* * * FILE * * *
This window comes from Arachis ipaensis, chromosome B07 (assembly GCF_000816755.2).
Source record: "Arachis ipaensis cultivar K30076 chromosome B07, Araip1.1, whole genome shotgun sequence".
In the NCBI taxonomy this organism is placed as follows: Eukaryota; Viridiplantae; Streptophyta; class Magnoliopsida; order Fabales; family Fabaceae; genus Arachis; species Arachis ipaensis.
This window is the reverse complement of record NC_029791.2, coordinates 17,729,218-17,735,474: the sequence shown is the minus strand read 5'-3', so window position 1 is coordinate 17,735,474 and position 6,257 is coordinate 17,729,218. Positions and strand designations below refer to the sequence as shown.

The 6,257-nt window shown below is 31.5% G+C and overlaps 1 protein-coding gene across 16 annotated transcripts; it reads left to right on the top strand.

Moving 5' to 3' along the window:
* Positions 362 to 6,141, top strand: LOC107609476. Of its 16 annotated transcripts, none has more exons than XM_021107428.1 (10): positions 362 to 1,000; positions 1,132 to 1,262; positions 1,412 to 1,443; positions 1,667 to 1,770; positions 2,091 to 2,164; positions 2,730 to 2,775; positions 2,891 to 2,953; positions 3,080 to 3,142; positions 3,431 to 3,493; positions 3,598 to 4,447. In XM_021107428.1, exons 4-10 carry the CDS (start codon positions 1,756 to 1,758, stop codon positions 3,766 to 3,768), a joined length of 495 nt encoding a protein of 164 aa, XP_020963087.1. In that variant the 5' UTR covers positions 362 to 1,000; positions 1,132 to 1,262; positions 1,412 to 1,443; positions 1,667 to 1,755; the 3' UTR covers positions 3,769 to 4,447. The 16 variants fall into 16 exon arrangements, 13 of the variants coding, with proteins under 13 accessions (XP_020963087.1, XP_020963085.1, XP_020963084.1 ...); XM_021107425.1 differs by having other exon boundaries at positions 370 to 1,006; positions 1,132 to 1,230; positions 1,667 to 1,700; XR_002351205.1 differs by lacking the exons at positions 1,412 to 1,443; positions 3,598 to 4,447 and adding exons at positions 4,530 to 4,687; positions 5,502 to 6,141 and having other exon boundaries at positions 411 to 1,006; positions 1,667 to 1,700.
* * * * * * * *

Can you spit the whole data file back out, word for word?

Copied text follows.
This window comes from Arachis ipaensis, chromosome B07 (assembly GCF_000816755.2).
Source record: "Arachis ipaensis cultivar K30076 chromosome B07, Araip1.1, whole genome shotgun sequence".
In the NCBI taxonomy this organism is placed as follows: Eukaryota; Viridiplantae; Streptophyta; class Magnoliopsida; order Fabales; family Fabaceae; genus Arachis; species Arachis ipaensis.
This window is the reverse complement of record NC_029791.2, coordinates 17,729,218-17,735,474: the sequence shown is the minus strand read 5'-3', so window position 1 is coordinate 17,735,474 and position 6,257 is coordinate 17,729,218. Positions and strand designations below refer to the sequence as shown.

The 6,257-nt window shown below is 31.5% G+C and overlaps 1 protein-coding gene across 16 annotated transcripts; it reads left to right on the top strand.

Moving 5' to 3' along the window:
* Positions 362 to 6,141, top strand: LOC107609476. Of its 16 annotated transcripts, none has more exons than XM_021107428.1 (10): positions 362 to 1,000; positions 1,132 to 1,262; positions 1,412 to 1,443; positions 1,667 to 1,770; positions 2,091 to 2,164; positions 2,730 to 2,775; positions 2,891 to 2,953; positions 3,080 to 3,142; positions 3,431 to 3,493; positions 3,598 to 4,447. In XM_021107428.1, exons 4-10 carry the CDS (start codon positions 1,756 to 1,758, stop codon positions 3,766 to 3,768), a joined length of 495 nt encoding a protein of 164 aa, XP_020963087.1. In that variant the 5' UTR covers positions 362 to 1,000; positions 1,132 to 1,262; positions 1,412 to 1,443; positions 1,667 to 1,755; the 3' UTR covers positions 3,769 to 4,447. The 16 variants fall into 16 exon arrangements, 13 of the variants coding, with proteins under 13 accessions (XP_020963087.1, XP_020963085.1, XP_020963084.1 ...); XM_021107425.1 differs by having other exon boundaries at positions 370 to 1,006; positions 1,132 to 1,230; positions 1,667 to 1,700; XR_002351205.1 differs by lacking the exons at positions 1,412 to 1,443; positions 3,598 to 4,447 and adding exons at positions 4,530 to 4,687; positions 5,502 to 6,141 and having other exon boundaries at positions 411 to 1,006; positions 1,667 to 1,700.